JERUSALEM (Aug. 26)
Israeli-Palestinian violence has reached one of its most intense levels, dashing any hopes there may have been for planned cease-fire talks between the two sides.
Accompanying the violence, there was a new war of words: In addition to the charges and countercharges that Israel and the Palestinian Authority have traded during the past 11 months of violence, this verbal war involved the United States and the Palestinians.
On Sunday, there was fighting reported in several cities across the West Bank, including Ramallah, Tulkarm and Bethlehem.
Israeli tanks opened fire on Palestinian security positions in Ramallah and Tulkarm after a 50-year-old Israeli from Netanya was killed in an apparent drive-by shooting in Israel near the West Bank. Police believe the attackers fled back into the West Bank after carrying out Sunday’s assault near Kibbutz Magal.
Earlier Sunday, Israeli jets destroyed the Palestinian police headquarters in Gaza City as well as other Palestinian security and intelligence buildings in the West Bank and Gaza Strip. One Palestinian was killed and 18 injured in the raids.
Israel said the early morning raids came in retaliation for the killings of three Israeli soldiers and two Jewish settlers in two separate Palestinian attacks Saturday.
The Al-Aksa Brigades, which is affiliated with Palestinian Authority President Yasser Arafat’s Fatah Party, claimed responsibility for a drive-by shooting Saturday evening that killed a married Israeli couple — Sharon and Yaniv Ben-Shalom — as they drove home near the West Bank city of Ramallah.
The wife’s brother, Doron Sabari, 21, died Sunday of wounds sustained in the attack. The couple’s two infant children were lightly wounded by the gunmen.
The drive-by shooting followed a pre-dawn raid Saturday in which two Palestinian militants entered an army base in Gaza.
After penetrating the Marganit army post, located near the Israeli settlement of Bedolah, the two militants killed three Israeli soldiers, including a major, and wounded seven others.
The two infiltrated the post from Palestinian-ruled Khan Yunis around three a.m., taking the soldiers, some of whom were sleeping, by surprise.
According to a statement issued by the Israel Defense Force, the gunmen fired and threw grenades at the troops. A 10-minute battle ensued.
The three Israeli fatalities were Maj. Gil Oz, 30, Staff Sgt. Nir Kobi, 21, and Sgt. Tsach Grebley, 19.
The two militants were later killed by Israeli fire.
The Damascus-based Democratic Front for the Liberation of Palestine claimed responsibility for the assault. But the army suspects the involvement of a Fatah-linked cell that operates in the Khan Yunis area.
Senior army officials later acknowledged that the raid reflected a level of daring not previously demonstrated by Palestinian gunmen.
The incident also raised questions about the IDF’s military preparedness.
In a briefing on the incident, the head of the IDF southern command, Maj. Gen. Doron Almog, said he would have “expected a different outcome from a face-to-face battle.”
Israel’s army set up a committee to investigate military “weaknesses” that allowed the militants to enter the base.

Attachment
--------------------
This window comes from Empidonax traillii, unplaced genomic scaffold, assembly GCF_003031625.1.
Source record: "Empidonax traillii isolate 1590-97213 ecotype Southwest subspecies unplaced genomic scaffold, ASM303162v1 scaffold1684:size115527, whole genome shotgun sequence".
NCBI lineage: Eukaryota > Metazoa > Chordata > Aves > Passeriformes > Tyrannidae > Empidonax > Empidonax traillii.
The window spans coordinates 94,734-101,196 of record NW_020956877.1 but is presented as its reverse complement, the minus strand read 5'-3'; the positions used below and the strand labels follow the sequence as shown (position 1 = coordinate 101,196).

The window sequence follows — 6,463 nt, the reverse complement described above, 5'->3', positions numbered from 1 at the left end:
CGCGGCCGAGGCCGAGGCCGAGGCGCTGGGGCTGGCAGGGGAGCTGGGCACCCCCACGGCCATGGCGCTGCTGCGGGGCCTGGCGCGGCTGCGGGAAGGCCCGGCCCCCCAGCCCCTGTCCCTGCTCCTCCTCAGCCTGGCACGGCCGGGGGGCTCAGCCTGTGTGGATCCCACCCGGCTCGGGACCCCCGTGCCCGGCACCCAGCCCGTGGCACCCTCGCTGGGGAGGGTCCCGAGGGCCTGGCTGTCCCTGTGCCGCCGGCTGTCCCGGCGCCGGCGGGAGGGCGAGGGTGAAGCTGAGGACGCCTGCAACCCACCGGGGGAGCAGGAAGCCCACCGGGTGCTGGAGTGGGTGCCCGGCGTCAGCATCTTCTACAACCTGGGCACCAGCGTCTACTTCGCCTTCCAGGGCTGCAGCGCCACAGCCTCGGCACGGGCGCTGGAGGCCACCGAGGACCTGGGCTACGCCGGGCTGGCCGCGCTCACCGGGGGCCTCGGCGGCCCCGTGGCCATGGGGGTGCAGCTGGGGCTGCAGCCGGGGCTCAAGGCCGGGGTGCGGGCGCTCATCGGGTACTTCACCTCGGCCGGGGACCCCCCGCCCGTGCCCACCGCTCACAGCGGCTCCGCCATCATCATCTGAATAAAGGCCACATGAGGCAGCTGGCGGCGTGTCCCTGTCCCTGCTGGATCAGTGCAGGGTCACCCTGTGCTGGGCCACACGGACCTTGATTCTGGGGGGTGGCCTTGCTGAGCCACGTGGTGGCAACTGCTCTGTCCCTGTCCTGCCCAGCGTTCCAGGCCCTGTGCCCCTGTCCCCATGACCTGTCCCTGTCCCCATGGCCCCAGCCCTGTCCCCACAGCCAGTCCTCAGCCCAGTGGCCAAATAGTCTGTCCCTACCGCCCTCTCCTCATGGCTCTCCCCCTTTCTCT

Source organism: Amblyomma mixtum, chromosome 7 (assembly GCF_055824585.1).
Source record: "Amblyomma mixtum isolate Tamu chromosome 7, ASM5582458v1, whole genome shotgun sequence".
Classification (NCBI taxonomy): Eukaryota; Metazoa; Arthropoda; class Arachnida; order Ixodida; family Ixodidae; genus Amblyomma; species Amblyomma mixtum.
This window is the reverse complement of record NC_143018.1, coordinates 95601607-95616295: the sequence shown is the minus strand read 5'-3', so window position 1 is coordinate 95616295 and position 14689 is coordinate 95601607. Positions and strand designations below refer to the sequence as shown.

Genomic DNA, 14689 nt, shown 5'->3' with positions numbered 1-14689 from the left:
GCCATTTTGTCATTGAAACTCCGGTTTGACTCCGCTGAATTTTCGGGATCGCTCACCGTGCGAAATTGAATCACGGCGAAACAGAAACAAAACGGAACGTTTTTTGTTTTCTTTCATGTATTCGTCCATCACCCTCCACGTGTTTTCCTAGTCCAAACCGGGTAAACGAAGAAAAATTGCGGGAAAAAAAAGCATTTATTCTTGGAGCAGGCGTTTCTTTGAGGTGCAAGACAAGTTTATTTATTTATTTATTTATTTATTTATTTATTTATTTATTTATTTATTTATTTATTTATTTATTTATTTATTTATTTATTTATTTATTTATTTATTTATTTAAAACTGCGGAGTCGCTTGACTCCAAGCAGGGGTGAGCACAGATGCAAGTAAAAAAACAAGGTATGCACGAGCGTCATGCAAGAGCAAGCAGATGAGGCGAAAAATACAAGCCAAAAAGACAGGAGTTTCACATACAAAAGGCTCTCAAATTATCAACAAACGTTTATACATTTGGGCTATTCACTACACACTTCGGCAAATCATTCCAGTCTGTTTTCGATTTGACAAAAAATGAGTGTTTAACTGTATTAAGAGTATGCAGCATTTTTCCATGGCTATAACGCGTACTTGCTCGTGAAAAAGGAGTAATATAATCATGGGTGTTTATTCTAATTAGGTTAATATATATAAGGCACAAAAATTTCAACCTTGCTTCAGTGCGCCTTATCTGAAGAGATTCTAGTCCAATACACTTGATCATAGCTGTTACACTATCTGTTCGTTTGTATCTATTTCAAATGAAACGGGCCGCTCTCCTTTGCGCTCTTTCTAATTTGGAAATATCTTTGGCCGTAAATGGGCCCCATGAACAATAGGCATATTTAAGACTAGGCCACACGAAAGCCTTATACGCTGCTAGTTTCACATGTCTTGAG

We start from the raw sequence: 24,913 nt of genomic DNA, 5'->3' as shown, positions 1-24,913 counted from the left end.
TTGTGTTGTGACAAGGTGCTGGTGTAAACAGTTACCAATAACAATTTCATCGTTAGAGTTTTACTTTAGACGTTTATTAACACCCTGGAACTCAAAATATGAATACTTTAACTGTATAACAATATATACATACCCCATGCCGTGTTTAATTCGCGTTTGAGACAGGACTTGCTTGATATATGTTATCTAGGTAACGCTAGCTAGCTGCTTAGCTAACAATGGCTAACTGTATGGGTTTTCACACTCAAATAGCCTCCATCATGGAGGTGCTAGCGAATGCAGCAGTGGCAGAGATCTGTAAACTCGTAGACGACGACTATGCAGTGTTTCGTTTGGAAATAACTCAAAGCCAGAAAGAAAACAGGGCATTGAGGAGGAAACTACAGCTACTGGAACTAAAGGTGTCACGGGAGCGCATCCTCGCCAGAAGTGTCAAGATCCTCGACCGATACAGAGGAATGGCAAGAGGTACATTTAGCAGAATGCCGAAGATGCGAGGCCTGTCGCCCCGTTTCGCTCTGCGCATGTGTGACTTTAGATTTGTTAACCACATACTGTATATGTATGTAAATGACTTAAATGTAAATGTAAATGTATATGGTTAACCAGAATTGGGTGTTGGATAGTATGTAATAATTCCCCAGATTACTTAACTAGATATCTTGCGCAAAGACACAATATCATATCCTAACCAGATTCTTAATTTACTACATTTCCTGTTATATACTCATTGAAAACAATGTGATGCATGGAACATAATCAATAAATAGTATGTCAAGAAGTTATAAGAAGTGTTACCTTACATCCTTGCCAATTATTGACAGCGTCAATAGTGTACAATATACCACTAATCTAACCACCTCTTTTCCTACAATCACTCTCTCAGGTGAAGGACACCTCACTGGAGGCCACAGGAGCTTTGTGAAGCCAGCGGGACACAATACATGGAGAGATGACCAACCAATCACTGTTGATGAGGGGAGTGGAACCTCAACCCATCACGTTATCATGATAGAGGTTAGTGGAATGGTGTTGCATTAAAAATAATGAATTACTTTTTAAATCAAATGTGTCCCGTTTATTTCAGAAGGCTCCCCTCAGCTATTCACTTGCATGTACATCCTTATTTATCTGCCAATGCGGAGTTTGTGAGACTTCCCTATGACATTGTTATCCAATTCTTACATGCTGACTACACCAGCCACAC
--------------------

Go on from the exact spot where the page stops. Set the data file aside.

Defense Minister Benjamin Ben-Eliezer called the raid “very grave” and instructed army officials to provide him with the inquiry’s conclusions as soon as possible.
Following the raid, Israeli tanks and bulldozers on Sunday entered Rafah — the southern Gaza town from which the two militants came — and destroyed a Palestinian security building and several security checkpoints. The Israeli forces withdrew within several hours.
The latest violence followed efforts to arrange a meeting between Arafat and Israeli Foreign Minister Shimon Peres to discuss a cease-fire.
German Foreign Minister Joschka Fischer, on a visit to the region last week, offered to host the meeting.
Israeli and Palestinian officials alike are now downplaying the likelihood of the meeting.
Indeed, there was mounting pressure on Peres from within the Sharon government to cancel the meeting. Hawkish Israeli Cabinet members spoke out over the weekend against the meeting, which was expected to take place soon in Berlin.
Arafat returned to Gaza on Sunday after visiting the Far East last week in an effort to drum up support for the Palestinian cause.
Brandishing a pistol, Arafat inspected the destruction by the Israeli assault on the Palestinian headquarters in Gaza City and declared that the Palestinians would never bow to Israeli shows of force.
Arafat also brushed off U.S. criticism for failing to end violence with Israel, hinting that the Bush administration was partially to blame for the continued bloodshed.
Arafat’s comments came after President Bush blamed the Palestinians for failing to break the deadlock in the Middle East conflict, saying Arafat could end the violence if he tried harder.
Speaking in Texas last Friday, Bush called on Arafat to “stop the suicide bombings, to stop the incursions, to stop the threats.” Bush also said he understands the Israelis will not negotiate under the threat of terrorism.
Palestinian spokeswoman Hanan Ashrawi harshly criticized Bush’s comments.
“We have now a full and absolute American bias. An American president is parroting the Israeli point of view,” Ashrawi said.